The fog of war comes to a D.C. lunch
Since allegations of torture in U.S. prisons in Iraq became public, and the Iraq war went south, Donald "Dead-Eye" Rumsfeld has been largely kept under wraps. Today, the Robert McNamara of our era appeared before the National Press Club.
Rumsfeld expressed confidence Iraqi elections would take as scheduled next January. "By any measure, the Iraqi people want to vote. They want elections," Rumsfeld said.
He defended the lengthy call-ups of Guard and Reserve soldier deployed in Iraq, saying, "Every person serving in the Guard and Reserves and active forces is a volunteer."
Eventually, the questions turned to the Abu Ghraib prison scandal.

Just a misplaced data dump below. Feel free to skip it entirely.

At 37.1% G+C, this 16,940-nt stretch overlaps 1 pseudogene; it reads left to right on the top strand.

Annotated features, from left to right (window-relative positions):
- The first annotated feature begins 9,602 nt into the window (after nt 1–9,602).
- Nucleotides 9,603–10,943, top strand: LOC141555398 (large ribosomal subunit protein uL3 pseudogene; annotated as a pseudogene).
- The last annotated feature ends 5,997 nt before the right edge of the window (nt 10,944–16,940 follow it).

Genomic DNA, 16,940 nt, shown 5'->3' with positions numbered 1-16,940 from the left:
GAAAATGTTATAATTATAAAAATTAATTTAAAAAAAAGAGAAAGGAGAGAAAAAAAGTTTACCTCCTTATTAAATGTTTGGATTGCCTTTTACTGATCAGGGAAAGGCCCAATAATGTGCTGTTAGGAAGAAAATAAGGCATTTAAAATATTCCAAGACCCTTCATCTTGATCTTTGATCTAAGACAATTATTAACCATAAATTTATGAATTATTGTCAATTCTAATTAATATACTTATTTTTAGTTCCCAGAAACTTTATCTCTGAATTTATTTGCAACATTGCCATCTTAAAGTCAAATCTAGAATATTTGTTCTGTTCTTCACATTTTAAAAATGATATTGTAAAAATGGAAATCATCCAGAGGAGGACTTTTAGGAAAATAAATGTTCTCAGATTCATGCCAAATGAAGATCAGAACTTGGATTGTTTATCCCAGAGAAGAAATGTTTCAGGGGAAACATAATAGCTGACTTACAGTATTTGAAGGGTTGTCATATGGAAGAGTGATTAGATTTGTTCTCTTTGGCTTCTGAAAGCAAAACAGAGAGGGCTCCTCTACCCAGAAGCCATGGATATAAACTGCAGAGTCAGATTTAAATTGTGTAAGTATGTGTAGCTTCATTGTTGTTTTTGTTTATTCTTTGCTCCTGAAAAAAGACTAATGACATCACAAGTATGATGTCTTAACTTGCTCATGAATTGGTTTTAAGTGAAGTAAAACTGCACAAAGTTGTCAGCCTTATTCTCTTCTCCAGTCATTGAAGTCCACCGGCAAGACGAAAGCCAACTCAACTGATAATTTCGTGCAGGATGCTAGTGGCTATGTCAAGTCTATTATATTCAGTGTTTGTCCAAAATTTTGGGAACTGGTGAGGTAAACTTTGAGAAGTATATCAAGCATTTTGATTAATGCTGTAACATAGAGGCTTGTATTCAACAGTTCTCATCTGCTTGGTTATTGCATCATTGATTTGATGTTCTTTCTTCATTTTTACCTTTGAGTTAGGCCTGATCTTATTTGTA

"The memo I wrote [sanctioning actions in violation of the Geneva Convention} involved Guantanamo Bay and had absolutely nothing to do with Iraq," Rumsfeld said.
The Associated Press reported today: "Pentagon investigations in recent months have said there have been some 300 allegations of prisoners killed, raped, beaten and subjected to other mistreatment at military prisons in Iraq, Afghanistan and Guantanamo Bay since the start of the war on terror."
"It was wrong. We should have treated those people properly," Rumsfeld said.
The National Press Club then presented Rumsfeld with a "Certificate of Appreciation" and a mug.